New Oceans treaty, brings the Pacific into the fold
In March of this year, member countries of the United Nations (UN) agreed on a convention to safeguard, conserve and sustainably manage biodiversity in waters that are outside national borders after nearly two decades of negotiations and at the fifth round of treaty negotiations.
These areas, known as the high seas or international waters, cover two-thirds of the world's oceans and once were completely unregulated, is now on the path for sustainable use and to be effectively managed and regulated.
The UN High Seas Treaty, also known as the Biodiversity of Areas Beyond National Jurisdiction (BBNJ) Ocean Treaty will look to protect 30% of the world's oceans. This could also signal the possibility of increasing funding for marine conservation, and to establish new regulations to govern future activities with potential impact on biodiversity in the high seas.
Conservationists have praised it as a watershed moment, but what does it imply for the Pacific?
It is critical that the BBNJ Ocean treaty be ambitious enough to address current and potential future ocean problems and to ensure ocean health for current and future generations. To put it quite simply, the ocean is stressed, and this new groundbreaking treaty can and will help relieve that stress.
This treaty is extremely important to the Pacific because not only are the Pacific islands traditional custodians of the world's largest ocean, but they are also heavily reliant on a healthy and prosperous ocean. This new legally binding treaty will address the current gaps in our ocean management efforts.
The BBNJ treaty addresses, among other things:
- the conservation and sustainable use of marine BBNJ;
- marine genetic resources, including the need to agree on a mechanism for benefit-sharing (MGR);
- Area Based Management Tools (ABMT), including marine protected areas;
- environmental impact assessments (EIA); and
- capacity-building and the transfer of marine technology (CB&TMT).
Issues in the high seas such as illegal, unreported and unregulated (IUU) fishing activities, amongst others are of critical concern, because they are out of sight, and usually out of mind.
Along with international environmental crime, there are also social and economic impacts associated with illegal and unregulated activities in the high seas. So we are hopeful that this treaty will enhance cooperation amongst member states and other non-state actors in the effective management of the ocean as a whole.
We all know that the ocean is one fluid body and that the environment and nature do not recognize the political boundaries we had put in place with regards to our Exclusive Economic Zones (EEZs) of PICs, which is why it is important for PICs to try and work together with other member states, Indigenous people, local communities, private sector, CSOs and other stakeholders to address these gaps and to include PICs in decision-making processes.
Time is of the essence
The opportunity now is to translate the Treaty into action as the further we delay the adoption, ratification and the action of this treaty, the worse it will be for the state of our oceans.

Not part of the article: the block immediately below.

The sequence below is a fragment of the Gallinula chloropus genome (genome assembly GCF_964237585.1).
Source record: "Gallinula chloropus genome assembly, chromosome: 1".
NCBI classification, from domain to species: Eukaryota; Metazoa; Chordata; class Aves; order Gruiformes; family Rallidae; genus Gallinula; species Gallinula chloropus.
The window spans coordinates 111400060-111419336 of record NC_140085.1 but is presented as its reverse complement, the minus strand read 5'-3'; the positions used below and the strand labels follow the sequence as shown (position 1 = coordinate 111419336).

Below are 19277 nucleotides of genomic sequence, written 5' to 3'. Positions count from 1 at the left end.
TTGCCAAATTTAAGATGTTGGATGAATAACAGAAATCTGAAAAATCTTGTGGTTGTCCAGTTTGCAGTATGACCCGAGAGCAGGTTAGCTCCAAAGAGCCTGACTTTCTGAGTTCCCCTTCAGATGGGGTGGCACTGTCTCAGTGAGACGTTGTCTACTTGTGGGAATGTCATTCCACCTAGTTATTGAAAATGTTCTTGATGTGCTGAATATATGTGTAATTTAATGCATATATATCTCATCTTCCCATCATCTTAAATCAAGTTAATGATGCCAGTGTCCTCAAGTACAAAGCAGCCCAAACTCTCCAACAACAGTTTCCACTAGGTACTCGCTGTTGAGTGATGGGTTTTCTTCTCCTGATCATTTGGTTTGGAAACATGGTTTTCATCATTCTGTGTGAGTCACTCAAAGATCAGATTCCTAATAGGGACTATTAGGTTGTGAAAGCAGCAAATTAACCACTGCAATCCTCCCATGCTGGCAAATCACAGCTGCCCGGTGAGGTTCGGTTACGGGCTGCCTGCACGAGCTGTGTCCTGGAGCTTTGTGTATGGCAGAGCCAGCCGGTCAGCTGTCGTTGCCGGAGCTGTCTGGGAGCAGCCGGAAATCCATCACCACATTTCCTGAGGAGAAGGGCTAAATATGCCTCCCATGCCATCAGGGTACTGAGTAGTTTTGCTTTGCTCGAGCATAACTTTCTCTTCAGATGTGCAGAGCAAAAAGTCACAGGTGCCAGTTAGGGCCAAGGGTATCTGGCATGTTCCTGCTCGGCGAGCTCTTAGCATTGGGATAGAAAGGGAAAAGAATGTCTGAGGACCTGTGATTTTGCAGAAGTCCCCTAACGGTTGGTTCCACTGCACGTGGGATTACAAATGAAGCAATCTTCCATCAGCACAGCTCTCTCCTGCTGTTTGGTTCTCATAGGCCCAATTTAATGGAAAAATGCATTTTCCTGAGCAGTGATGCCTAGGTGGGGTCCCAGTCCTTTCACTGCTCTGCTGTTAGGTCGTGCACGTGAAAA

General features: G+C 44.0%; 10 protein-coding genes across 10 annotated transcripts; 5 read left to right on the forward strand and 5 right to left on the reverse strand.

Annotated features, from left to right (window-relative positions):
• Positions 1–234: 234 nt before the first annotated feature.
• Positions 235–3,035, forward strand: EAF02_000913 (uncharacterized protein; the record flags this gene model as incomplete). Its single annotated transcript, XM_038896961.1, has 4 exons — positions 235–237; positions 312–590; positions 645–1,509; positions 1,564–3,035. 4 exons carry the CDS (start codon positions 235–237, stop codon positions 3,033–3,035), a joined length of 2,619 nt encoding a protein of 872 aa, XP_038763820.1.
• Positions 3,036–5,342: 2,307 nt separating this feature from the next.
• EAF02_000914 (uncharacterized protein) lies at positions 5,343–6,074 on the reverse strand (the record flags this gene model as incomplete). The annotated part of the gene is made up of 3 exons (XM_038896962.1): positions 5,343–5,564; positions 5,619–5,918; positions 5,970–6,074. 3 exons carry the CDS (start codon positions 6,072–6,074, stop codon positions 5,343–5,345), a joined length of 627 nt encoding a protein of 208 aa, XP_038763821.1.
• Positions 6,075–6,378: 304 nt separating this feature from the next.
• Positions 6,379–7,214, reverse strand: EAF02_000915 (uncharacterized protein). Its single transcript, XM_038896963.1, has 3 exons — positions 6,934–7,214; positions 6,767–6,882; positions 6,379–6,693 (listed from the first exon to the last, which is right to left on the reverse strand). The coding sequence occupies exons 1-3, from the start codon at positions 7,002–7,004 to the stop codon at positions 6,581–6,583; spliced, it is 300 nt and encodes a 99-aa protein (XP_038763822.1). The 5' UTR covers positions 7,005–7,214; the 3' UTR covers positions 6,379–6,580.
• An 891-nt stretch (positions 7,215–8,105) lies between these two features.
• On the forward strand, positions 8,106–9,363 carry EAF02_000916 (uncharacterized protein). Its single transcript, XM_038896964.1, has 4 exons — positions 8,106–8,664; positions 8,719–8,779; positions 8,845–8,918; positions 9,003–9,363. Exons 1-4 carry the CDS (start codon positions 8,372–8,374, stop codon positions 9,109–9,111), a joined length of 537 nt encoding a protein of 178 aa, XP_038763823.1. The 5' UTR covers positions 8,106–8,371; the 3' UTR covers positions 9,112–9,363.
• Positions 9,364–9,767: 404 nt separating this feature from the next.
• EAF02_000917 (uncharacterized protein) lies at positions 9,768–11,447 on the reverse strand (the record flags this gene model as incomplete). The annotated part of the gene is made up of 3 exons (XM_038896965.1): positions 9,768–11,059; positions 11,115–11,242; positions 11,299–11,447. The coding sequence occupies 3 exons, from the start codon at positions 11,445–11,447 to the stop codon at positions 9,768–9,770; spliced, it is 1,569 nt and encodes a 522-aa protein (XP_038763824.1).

Having this treaty is a start and all we can do is work together to move this forward in terms of implementation and with provisions that we can make under this treaty.
The World Wide Fund for Nature's 2022 Living Planet Report presented a sad fact about the status of our planet. Biodiversity is collapsing at an alarming rate around the planet, with global wildlife populations declining by 69% in the last 48 years. Sharks and rays have had a 71% reduction in population over the previous 50 years as a result of a growing variety of external challenges, including unsustainable fishing practises.
WWF’s flagship publication, Living Planet Report 2022, reveal that sharks and rays play an important role in many local communities and economy. The reported substantial declines also jeopardise food security and income in several low-income countries. Subsistence shark and ray fisheries have operated in these nations for hundreds of years, and the creation of alternative livelihood and income options for fishers could considerably simplify the transition to sustainability. Stopping decreases and rebuilding populations to sustainable levels would help ensure the future of these iconic predators, as well as the ecosystems and people that rely on them.
We have to work with national governments within the region to ensure that all of the countries are able to ratify the treaty and put into place an implementation architecture through national legislations.
This moment presents an opportunity for enhanced collaboration and cooperation amongst member states, indigenous people and local communities, private sector, financial institutions, academia and Civil society organisations and amongst regional and international frameworks and competent bodies.
The time it took to arrive at this Treaty is a testament to how difficult it is to try and get consensus among members states, taking into account various geopolitical issues and the various aspirations of SIDS.
Thankfully, the precedent signifying the importance for the protection of the ocean was set in 1982 when UN members states adopted the United Nations Convention on the Law of the Sea (UNCLOS).
Subsequently, the Convention provided the framework for further development of specific areas of the law of the sea and as such the UN General Assembly, in 2015, decided to develop an international legally binding instrument under UNCLOS which is what has culminated to the BBNJ treaty to this present day.